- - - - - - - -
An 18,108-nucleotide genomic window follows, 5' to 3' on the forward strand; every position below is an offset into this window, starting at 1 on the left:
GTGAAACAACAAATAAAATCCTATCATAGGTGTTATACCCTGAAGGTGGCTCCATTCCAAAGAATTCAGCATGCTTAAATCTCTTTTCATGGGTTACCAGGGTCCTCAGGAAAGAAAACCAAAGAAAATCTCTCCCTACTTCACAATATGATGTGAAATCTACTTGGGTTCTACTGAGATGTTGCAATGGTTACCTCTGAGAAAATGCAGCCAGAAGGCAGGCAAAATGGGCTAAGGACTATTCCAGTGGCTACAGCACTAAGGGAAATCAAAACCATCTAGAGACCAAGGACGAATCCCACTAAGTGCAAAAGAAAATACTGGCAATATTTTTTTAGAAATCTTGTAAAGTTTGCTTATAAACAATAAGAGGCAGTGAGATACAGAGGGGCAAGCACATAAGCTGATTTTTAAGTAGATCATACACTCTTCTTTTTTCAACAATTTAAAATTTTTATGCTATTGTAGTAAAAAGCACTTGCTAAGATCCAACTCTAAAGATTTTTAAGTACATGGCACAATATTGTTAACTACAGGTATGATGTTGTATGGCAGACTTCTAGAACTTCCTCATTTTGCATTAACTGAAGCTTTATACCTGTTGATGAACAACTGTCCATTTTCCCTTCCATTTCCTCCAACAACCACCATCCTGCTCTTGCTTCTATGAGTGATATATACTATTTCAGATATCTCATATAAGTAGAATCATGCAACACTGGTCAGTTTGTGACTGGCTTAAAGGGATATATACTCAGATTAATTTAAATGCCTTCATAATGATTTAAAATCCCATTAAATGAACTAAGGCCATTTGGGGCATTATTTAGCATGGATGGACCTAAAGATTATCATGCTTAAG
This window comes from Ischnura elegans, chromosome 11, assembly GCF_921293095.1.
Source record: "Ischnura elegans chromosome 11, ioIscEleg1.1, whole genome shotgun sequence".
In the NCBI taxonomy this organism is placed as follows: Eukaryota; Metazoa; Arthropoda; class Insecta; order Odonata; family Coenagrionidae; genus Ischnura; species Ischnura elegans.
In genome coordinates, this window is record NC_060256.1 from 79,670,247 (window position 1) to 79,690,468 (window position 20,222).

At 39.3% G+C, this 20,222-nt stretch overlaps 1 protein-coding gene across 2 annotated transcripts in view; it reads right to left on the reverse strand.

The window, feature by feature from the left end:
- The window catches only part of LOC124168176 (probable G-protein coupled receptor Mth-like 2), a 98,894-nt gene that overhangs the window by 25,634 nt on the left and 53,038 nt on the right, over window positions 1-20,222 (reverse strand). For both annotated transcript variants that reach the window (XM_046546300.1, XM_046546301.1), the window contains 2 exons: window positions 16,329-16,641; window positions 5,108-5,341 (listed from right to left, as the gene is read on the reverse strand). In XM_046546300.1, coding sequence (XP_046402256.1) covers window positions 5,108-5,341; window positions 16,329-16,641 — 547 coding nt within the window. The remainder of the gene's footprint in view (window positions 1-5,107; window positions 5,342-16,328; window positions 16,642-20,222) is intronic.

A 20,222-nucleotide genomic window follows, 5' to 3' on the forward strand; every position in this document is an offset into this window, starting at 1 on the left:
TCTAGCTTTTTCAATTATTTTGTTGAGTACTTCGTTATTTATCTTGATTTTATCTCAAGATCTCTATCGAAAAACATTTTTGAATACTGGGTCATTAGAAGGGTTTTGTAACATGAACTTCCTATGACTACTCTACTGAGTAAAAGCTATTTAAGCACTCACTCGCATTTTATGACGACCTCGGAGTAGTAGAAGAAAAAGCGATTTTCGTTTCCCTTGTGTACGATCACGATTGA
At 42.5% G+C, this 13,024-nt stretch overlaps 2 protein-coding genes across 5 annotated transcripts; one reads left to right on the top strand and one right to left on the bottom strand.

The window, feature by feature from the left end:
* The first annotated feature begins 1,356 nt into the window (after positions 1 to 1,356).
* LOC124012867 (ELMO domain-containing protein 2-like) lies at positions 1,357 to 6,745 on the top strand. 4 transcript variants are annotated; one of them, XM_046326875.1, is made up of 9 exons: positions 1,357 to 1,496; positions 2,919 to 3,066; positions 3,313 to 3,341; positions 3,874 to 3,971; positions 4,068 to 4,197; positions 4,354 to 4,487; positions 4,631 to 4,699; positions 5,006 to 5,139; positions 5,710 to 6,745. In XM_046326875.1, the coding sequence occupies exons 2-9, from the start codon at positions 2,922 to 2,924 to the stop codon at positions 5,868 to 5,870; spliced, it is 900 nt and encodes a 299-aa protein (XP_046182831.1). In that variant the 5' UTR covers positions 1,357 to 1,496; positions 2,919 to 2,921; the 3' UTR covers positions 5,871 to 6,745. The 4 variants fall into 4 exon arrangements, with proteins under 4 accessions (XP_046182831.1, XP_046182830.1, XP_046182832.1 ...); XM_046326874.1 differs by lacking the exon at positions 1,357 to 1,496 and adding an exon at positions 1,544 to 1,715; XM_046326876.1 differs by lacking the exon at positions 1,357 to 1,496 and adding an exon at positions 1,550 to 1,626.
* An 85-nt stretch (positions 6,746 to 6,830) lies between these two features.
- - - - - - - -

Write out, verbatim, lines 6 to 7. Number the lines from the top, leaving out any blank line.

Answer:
In genome coordinates, this window is record NC_060256.1 from 79,670,247 (window position 1) to 79,690,468 (window position 20,222).

At 39.3% G+C, this 20,222-nt stretch overlaps 1 protein-coding gene across 2 annotated transcripts in view; it reads right to left on the reverse strand.